News Release

Generations Connect Through Personal Histories and Life Stories

That “hunger” is growing throughout the world. People are discovering that to understand better who they are, they must know the stories of family members who went before them. Members of The Church of Jesus Christ of Latter-day Saints are among those who have a desire to connect in a personal way across generations by researching their family history, gathering written personal histories, preserving oral histories and recording interviews of the life experiences of elderly family members for the benefit of posterity.

Mormons believe the family is ordained of God. They also believe the family is the fundamental unit of society and central to God’s eternal plan for His children. This belief impels older members of the Church to share the important, life-changing moments of their lives with children and grandchildren who, upon hearing and preserving these experiences, develop a stronger sense of family and belonging. With the knowledge of their forbearers’ accounts of strength over adversity, children and grandchildren become better equipped to overcome difficult challenges in their own lives.

“As we contemplate what those before us have gone through that we might be here, as we sense their faith and courage and feel their love for us and our love for them, we realize what is really important,” said former Church leader Elder John H. Groberg to a worldwide conference of Latter-day Saints in 1980. “We realize that so-called problems are only what we see when we take our eye off our eternal goal.”

Latter-day Saints focus on their family history for another reason — their belief that families can be together after this life. They research names and other information so sacred ceremonies and rites can be performed in behalf of their ancestors in Latter-day Saint temples, thereby exercising faith that they will be linked to loved ones as an eternal family.

Mormon youth worldwide are becoming more involved in seeking out personal histories and stories of their family members.

“It is no coincidence that FamilySearch and other tools have come forth at a time when young people are so familiar with a wide range of information and communication technologies,” said Elder David A. Bednar, a member of the Quorum of the Twelve Apostles, one of the senior governing bodies of the Church.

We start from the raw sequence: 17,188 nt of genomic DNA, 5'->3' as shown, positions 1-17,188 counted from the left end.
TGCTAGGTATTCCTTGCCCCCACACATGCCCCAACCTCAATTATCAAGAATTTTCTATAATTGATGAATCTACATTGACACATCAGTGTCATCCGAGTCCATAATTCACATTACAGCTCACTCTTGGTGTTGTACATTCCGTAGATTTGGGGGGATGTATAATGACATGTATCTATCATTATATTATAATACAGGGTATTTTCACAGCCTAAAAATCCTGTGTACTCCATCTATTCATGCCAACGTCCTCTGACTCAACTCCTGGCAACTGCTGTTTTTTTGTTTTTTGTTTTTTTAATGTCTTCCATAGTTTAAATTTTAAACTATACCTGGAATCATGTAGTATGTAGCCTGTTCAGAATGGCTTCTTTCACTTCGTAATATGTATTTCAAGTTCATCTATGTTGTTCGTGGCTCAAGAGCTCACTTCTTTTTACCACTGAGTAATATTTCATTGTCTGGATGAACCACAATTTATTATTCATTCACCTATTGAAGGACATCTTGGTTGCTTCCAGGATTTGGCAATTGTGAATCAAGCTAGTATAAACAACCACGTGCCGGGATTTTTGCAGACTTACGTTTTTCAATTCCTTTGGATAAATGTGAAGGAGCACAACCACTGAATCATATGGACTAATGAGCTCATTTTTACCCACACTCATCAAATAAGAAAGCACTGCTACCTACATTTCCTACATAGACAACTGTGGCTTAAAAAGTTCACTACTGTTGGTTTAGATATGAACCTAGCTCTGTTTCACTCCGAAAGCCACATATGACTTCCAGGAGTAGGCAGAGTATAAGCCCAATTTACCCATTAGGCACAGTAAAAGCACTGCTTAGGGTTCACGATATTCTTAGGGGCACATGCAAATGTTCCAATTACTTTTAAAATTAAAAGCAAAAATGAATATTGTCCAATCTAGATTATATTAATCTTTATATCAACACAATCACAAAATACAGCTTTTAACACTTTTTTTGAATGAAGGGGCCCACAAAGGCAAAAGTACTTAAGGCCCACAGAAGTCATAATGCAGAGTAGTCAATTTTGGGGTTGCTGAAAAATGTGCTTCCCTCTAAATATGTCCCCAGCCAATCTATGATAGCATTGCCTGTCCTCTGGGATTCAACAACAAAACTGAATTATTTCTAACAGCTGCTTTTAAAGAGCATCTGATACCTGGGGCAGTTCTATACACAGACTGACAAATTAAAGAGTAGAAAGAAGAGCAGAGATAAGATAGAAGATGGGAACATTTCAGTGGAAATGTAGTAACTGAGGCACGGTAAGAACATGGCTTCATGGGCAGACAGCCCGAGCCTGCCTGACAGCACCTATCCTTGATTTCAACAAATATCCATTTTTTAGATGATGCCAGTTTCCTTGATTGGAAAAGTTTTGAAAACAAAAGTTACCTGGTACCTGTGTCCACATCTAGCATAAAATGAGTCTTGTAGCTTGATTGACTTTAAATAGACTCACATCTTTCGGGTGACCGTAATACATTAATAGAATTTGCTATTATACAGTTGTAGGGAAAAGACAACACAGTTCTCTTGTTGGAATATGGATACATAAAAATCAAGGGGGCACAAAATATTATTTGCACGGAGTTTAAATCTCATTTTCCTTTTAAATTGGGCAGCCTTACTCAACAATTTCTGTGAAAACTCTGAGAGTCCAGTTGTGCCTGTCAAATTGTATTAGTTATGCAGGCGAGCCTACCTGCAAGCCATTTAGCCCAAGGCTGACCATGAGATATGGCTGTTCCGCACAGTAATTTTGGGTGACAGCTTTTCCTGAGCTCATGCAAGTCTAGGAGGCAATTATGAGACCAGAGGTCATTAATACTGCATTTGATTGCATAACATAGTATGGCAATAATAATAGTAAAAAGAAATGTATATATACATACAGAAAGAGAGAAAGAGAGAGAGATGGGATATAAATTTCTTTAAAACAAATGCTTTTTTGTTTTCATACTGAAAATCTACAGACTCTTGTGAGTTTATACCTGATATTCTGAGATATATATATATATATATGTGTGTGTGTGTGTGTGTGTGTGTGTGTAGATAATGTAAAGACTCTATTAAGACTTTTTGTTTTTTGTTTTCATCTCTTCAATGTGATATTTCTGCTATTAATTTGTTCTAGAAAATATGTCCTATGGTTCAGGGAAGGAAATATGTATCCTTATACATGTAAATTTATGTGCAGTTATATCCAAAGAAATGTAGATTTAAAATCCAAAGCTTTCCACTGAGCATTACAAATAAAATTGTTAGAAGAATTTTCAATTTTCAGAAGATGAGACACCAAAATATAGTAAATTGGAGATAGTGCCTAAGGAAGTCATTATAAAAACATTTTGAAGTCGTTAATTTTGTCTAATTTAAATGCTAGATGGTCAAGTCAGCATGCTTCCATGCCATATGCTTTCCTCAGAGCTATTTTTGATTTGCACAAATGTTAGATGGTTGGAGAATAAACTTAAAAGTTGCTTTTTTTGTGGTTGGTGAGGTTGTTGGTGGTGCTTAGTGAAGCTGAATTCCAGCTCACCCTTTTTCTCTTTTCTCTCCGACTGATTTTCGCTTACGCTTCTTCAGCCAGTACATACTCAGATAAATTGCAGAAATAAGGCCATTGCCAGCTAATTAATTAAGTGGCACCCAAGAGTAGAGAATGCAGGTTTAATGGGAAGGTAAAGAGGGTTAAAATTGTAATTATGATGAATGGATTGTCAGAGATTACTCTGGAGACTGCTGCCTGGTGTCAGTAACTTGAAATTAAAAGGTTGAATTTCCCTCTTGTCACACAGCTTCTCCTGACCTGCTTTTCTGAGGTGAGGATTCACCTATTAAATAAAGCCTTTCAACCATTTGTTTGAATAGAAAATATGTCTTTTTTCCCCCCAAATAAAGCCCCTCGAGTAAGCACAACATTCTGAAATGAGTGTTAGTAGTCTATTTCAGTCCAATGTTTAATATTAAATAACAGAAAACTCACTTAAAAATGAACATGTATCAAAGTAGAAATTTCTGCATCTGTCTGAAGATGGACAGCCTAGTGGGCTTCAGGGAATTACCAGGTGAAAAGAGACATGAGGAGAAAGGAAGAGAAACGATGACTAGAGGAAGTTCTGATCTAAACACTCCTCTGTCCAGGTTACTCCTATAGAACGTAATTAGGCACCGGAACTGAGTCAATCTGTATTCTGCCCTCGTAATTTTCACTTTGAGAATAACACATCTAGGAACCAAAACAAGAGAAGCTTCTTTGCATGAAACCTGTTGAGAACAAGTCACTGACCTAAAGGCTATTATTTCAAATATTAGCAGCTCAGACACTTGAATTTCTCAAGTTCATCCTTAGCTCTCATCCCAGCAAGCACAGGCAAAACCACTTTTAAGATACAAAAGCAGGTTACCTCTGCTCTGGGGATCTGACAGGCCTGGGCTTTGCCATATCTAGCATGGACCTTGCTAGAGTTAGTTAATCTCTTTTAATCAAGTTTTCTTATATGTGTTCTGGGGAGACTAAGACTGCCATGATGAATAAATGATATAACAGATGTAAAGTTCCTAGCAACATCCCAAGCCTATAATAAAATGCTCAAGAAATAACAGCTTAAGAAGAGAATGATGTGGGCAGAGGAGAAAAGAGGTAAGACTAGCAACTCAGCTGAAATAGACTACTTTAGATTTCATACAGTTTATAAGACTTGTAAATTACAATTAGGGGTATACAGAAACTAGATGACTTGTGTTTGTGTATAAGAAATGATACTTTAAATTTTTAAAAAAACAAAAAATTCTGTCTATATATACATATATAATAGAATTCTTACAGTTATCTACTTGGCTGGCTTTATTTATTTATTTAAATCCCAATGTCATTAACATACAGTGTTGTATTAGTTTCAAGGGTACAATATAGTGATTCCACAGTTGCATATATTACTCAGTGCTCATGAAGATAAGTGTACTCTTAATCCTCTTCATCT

Examples of such tools are the Family Tree and Memories features recently launched by FamilySearch. The new Memories feature allows users to easily upload and manage family photos online and to tell their favorite ancestor stories. With photos, faces can be identified and linked to the respective ancestors’ profiles in a user’s family tree, ensuring they will be accessible for future generations. Photos and stories can also be seamlessly shared via Facebook, Twitter, Google+, Pinterest and email.

The two stake family history specialists of the Kampala stake, Mugenyi Harriet  and Mugumya Ivan have to ride two hours to the family history centre in Kampala, Uganda at least twice a week. They say it is such a delight to help members with family history work. “Seeing the joy and happiness that comes over the members when they submit names to the temple makes every effort worth it.”

Godfrey Thirston Izimba a returned missionary from the Nsambya ward and a father of three says family history has helped draw his family together. “As I have searched for the names of my ancestors it has helped my love for them to increase. I am glad to know that our heavenly father so loves that he has a plan that through the ordinances of the temple all my ancestors can have the opportunity to receive the saving ordinances of the gospel."

Sarah Balyejjusa, also a returned missionary from Nsambya branch says,

“My first experience with family history came when during my mission; i was informed that my grandmother whom i loved so much has passed on. It was such a painful experience and initially didn’t know what i would do. She had never had never been able to hear the gospel and join the Church. I was greatly comforted when my mission president arranged for me to have her work done on my way back to Uganda after my Mission in Cape Town, South Africa. “There is just something special that i felt that is hard for me to describe. I knew without any doubt that she had accepted the ordinance when we had it performed for her.

In 2009, as we prepared to go as a family to be sealed in the temple, we took the opportunity to collect as much information. This did not come easy as the culture of record keeping is not good in Africa. A major breakthrough came when my brother managed to convince my Aunt who gave us a book that my grandfather had kept for many years and had a lot of information about our family tree.

Family history has given me so much hope to know that I will see all my loved ones again. The lord not only wants us to live with him but he wants us to be with him in families. Grateful for temples that make this possible."



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